Your last step is to hang them on the wall. Just be sure to buy some picture hanging supplies so that you don’t do any undue damage to your walls, especially if you’re going to be putting anything heavy on your shelves. If you’re not going to be putting anything too heavy inside, you can use these types of picture hanging supplies (one on each side) to hold your frame up and these types of no hole hanging supplies can be found at hardware stores. If you’re going to be putting something heavier on your shelves, I fully recommend heavier hardware.

Taken from Porch – using larger, more ornate frames to create these. Check out second hand and vintage stores for these babies!

I hope that this was an inspiring little DIY. I think it’s a fantastic alternative to bookshelves or whole shelving units that looks a whole bunch more unique and amazing.

Happy crafting!

~ Megan


DIY Pallet Swing Chair

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I saw this, Saturday readers, and I thought I needed to share it with you.

This is super cool and the materials are super cheap. The full tutorial can be found here, on Instructables. You just need a few tools and a ploace to hang it and you’re all set to relax. You’ll need some tools: A drill, mask and gloves, a saw and a lighter. You will need some materials: Paracord (you should be able to find this at any hardware store), a pallet (you may be able to do it with one, but it depends on the usable wood) and possibly some sandpaper and wood sealant.

Pallet wood is hardwood and can be found if not for free, for very cheap. Pallets are what shipments are brought into stores on. This is treated wood, so you will need to wear a mask and gloves at all times, and when you are finished cutting and drilling, it’s very important that you seal your wood. You can use other ropes, but this tutorial recommends paracord because it’s small, strong and doesn’t tend to stretch. You can also keep it from unravelling or fraying by using fire to melt the ends of the cords.

Your first step is to take apart your pallet. The trick is to get the wood apart without breaking it (prying it can cause a lot of breakage but can be done). A sawzall (pictured above) can be used to cut the pieces apart through the nails. You can pop the rest of the nail out of the wood after you’re done.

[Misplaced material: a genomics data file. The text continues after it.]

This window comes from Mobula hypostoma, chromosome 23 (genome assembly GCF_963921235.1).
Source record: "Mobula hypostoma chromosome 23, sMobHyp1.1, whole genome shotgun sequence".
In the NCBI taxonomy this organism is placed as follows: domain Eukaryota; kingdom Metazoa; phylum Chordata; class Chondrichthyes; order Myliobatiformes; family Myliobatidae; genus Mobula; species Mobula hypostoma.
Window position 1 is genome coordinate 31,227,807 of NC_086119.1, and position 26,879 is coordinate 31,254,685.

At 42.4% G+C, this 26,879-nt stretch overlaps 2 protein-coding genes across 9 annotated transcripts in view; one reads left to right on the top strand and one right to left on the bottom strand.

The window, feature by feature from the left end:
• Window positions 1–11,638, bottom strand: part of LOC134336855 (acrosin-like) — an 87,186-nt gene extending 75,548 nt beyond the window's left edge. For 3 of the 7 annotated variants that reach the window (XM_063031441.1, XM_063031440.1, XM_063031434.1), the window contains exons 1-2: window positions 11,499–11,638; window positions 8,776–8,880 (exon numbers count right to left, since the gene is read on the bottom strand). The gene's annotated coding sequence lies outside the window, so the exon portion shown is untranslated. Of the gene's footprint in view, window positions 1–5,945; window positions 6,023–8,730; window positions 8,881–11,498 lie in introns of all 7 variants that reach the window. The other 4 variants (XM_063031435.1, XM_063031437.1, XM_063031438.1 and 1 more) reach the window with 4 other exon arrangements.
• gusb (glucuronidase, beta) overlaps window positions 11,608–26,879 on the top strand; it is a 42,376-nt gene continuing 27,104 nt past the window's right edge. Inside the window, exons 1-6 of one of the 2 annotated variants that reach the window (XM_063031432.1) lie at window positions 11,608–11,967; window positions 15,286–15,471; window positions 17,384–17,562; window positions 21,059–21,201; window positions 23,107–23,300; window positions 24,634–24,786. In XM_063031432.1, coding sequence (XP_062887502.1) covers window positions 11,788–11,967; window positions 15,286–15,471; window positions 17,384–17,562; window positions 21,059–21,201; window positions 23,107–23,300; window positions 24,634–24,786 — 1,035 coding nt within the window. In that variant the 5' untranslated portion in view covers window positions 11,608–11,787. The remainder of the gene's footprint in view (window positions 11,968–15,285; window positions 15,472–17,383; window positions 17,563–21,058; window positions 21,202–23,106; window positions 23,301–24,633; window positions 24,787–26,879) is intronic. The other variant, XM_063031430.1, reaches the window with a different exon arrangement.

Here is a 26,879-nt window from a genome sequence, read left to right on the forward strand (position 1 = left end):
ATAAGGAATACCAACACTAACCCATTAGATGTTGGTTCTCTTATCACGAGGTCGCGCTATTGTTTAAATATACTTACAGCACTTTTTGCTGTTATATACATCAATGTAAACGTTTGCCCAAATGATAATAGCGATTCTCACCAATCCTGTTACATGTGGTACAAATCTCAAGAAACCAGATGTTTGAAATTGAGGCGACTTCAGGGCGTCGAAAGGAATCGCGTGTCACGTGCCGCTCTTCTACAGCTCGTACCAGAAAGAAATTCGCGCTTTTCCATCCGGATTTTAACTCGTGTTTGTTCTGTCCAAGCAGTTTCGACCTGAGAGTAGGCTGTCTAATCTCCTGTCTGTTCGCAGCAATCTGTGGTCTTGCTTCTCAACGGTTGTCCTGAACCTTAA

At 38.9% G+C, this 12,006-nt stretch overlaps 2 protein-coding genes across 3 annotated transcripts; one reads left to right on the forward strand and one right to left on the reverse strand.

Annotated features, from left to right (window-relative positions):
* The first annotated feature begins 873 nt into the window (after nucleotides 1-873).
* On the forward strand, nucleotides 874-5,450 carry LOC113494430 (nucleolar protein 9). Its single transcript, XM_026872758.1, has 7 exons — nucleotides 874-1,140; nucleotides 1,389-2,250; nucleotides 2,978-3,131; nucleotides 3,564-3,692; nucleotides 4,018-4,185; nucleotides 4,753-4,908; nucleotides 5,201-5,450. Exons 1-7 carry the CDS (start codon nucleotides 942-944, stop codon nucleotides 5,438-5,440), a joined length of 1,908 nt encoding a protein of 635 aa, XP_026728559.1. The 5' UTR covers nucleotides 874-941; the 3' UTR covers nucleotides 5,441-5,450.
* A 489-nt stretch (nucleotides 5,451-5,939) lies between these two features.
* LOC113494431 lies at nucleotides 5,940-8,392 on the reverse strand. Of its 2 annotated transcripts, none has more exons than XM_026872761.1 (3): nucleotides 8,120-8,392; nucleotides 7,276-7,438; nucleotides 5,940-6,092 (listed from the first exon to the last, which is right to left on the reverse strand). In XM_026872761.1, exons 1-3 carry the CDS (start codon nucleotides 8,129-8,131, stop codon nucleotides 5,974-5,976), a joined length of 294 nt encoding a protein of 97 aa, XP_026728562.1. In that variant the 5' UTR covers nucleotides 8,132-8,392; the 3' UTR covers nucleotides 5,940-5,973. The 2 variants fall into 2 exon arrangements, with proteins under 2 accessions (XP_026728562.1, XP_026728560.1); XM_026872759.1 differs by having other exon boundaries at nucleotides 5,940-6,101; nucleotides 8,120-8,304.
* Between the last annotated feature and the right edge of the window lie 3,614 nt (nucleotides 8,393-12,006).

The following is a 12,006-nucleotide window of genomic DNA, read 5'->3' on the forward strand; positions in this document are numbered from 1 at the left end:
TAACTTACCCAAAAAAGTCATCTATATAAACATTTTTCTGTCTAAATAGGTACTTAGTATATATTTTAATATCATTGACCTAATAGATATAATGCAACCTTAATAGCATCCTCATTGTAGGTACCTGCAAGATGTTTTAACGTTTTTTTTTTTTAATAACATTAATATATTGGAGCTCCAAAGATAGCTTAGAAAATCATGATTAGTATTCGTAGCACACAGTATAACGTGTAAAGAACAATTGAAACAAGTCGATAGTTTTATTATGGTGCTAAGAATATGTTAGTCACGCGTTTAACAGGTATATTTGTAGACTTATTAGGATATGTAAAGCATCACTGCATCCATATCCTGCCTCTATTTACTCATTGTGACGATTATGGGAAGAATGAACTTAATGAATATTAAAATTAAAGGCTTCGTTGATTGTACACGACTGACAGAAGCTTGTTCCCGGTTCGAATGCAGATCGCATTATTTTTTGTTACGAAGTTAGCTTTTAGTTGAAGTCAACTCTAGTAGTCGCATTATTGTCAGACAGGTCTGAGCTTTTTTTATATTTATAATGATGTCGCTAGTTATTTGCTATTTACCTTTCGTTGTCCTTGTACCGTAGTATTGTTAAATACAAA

Before you cut your wood, you’ll need to decide how wide to cut your wood for your chair. This tutorial was done with 20 inch long boards, but you can opt for bigger or smaller. Bigger would allow for more sizes of bottoms to fit in it. But it’s up to you. 16 boards at 20 inches long were used for this particular project. Make sure if you’re swing yourself that you keep your eyes open for any nails you didn’t get out of the wood. If you don’t have a table saw, and don’t want to do it manually ( and I wouldn’t blame you) go talk to a local hardware store and you can see if they have a service of having someone use their tools for your needs.

Next you will need to mark the holes for your cord to go through. This tutorial put laces 1/2″ from the edge of the board and then 2″ apart. You can choose whatever dimensions suit your project and your tastes so long as the holes are far enough in from the edge of the board  so that it does not break once it has weight on it. Also, be aware that boards with laces that are spaced further apart will tend to pull away from each other more, which can create a gap that can pinch fingers, legs, and cheeks.


With everything marked, it’s time to drill. You can use a regular or table drill and just be sure to drill holes just slightly bigger than your cord. And as always… safety first! So be sure to be taking proper precautions for whichever method you choose.

Please check out the instructable for more photos.

Now it is time to lace, like you would shoes, with your paracord. You can melt the ends with the lighter to make it easier.

When you reach the end, cut the paracord, making sure you leave enough slack to tie a strong knot at the end. You should be using one piece to tie two slats together, and you can measure your first piece to use as a template for the rest. I would make them a little longer so you have a little room for error, in case you need it. Make sure you are aware of which side of the board is up and which is down so that you can end up with all of the nice looking wood facing up, and it looks better to have all the knots sticking out the bottom. When you finish a lace, go back and pull the cords tight at each “X” so that there’s no slack.

Now all you have to do is hang the chair from whatever structure you have available.